Not only defendant’s own testimony but also circumstantial evidence lends some support to defendant’s theory that he acted in self-defense. Tests showed that the deceased’s blood contained a high level of alcohol. These results enhance the likelihood that the deceased was the initial aggressor in the physical altercation. (Compare People v. Salazar (1988), 126 Ill. 2d 424, 535 N.E.2d 766 (where the court found that the blood-alcohol content of a police officer who was fatally shot was not so high that it would have caused the officer, who was a social drinker, to take "a more aggressive stance” in the altercation with the defendant in that case).) In the case at bar, medical testimony indicates that the deceased was over l1/2 times the legal limit for intoxication. Defendant testified that he learned from the deceased herself that she had stabbed her husband to death because he had been seeing his ex-wife. The parties stipulated that the deceased had in fact previously been convicted for manslaughter and sentenced to a period of imprisonment. Defendant had also witnessed the deceased as she engaged in recent acts of violence and threats of violence. These included an incident involving a knife. Defendant testified that just a week before her death the deceased told him, "Whenever you go to sleep in that little van of yours, don’t sleep too tight.” The reasonable person might interpret this statement as a threat to defendant’s safety.

On the other hand, the struggle here seems to have been one-sided. A review of the medical and photographic evidence reveals that the injuries to the deceased were both extensive and gruesome. In contrast, defendant was practically unscathed. The apparent one-sided nature of the struggle supports the State’s theory that defendant did not act in self-defense.

*1017Where the evidence is merely conflicting, a reviewing court will not substitute its judgment for that of the trier of fact. (Graca, 220 Ill. App. 3d 214, 219, citing People v. Montgomery (1977), 51 Ill. App. 3d 324, 366 N.E.2d 623.) Accordingly, our review of the record reveals that there was sufficient evidence for the jury to conclude that the force defendant used was not reasonably necessary to prevent the threat of great bodily harm to himself.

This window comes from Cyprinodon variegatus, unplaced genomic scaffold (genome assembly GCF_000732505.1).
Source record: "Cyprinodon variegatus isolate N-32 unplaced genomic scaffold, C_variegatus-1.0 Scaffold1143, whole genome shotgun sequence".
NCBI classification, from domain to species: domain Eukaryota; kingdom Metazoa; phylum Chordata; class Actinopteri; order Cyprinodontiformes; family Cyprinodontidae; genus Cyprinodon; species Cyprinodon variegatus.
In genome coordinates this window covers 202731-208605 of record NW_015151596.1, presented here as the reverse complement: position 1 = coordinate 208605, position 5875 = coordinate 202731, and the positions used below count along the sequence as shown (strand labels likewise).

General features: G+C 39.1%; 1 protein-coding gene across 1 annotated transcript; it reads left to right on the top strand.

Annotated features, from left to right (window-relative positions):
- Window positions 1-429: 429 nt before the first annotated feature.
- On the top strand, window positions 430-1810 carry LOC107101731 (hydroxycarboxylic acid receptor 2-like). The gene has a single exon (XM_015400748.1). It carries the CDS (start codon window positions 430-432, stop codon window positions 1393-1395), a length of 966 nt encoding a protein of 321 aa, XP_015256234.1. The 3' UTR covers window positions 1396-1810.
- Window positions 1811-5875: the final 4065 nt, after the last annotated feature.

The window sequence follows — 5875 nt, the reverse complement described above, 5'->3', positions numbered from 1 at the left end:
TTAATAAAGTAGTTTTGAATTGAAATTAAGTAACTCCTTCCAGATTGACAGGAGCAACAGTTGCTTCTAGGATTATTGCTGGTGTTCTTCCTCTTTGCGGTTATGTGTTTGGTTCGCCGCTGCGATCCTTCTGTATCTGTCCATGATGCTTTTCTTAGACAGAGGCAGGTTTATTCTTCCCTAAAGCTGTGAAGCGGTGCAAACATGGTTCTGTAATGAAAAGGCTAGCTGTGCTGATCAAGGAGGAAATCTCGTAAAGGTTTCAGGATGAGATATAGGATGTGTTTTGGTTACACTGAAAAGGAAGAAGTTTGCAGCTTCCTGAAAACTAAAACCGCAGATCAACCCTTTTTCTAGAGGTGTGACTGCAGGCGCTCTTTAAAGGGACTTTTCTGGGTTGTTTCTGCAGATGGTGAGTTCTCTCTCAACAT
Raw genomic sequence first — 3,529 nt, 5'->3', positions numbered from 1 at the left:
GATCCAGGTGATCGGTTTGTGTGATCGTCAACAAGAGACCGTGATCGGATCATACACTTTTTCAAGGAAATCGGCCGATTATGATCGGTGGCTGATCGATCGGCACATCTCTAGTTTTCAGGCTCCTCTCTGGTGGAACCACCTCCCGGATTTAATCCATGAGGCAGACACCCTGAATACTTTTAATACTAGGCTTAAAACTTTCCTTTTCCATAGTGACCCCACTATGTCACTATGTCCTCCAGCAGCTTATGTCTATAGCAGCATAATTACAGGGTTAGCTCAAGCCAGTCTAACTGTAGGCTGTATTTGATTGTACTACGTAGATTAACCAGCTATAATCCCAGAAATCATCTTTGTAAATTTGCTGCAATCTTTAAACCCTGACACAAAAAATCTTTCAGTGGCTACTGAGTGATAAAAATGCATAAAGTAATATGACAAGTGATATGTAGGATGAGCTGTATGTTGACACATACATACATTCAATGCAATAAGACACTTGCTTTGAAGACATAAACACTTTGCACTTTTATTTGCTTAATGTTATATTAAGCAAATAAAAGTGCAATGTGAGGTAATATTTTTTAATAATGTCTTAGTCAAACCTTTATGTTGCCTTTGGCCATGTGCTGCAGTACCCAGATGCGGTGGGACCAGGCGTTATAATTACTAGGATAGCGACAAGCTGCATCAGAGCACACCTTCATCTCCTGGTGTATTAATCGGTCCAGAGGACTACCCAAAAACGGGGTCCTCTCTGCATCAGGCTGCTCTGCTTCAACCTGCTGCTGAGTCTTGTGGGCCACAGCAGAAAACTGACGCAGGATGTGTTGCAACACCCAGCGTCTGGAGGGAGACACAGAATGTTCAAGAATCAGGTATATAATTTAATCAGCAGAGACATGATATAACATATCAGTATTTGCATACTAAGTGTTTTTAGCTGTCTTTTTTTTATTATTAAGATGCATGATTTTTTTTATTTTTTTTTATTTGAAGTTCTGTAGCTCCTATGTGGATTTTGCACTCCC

Defendant next contests the propriety of the jury instructions regarding both the State’s burden of proof and the use of defendant’s prior conviction. First, he objects to the trial court’s failure to instruct the jury that it was the State’s burden to prove beyond a reasonable doubt that defendant was not justified in using the force which he used. Defendant failed to object to the instructions at the time they were given and failed to raise the issue in his post-trial motion. Hence defendant has waived review of this matter. (People v. Easley (1992), 148 Ill. 2d 281, 592 N.E.2d 1036.) However, unless we view the evidence of guilt as overwhelming, we may consider the error pursuant to our authority under this court’s Rule 451(c). 134 Ill. 2d R. 451(c).

The trial court "bears the burden of seeing that the jury is instructed on the elements of the crime charged.” (People v. Parks (1976), 65 Ill. 2d 132, 137, 357 N.E.2d 487, 489.) In the present case defendant presented some evidence of self-defense. The State had the burden of disproving this defense beyond a reasonable doubt. (People v. Colson (1989), 187 Ill. App. 3d 423, 543 N.E.2d 282.) The instructions read to the jury in this case should have indicated that conviction required that the State prove that defendant was not justified in using the force which he used. We cannot say that the evidence is so clear and convincing that the outcome of the trial would not have been different had the jury been properly instructed. The result was grave error in a case that was factually close. See People v. Berry (1984), 99 Ill. 2d 499, 507, 460 N.E.2d 742 (where the failure to apprise the jury that the State had the burden of proving, beyond a reasonable doubt, that defendant was not justified in the force he used resulted in grave error and "severely threatened the fundamental fairness of the defendant’s trial”).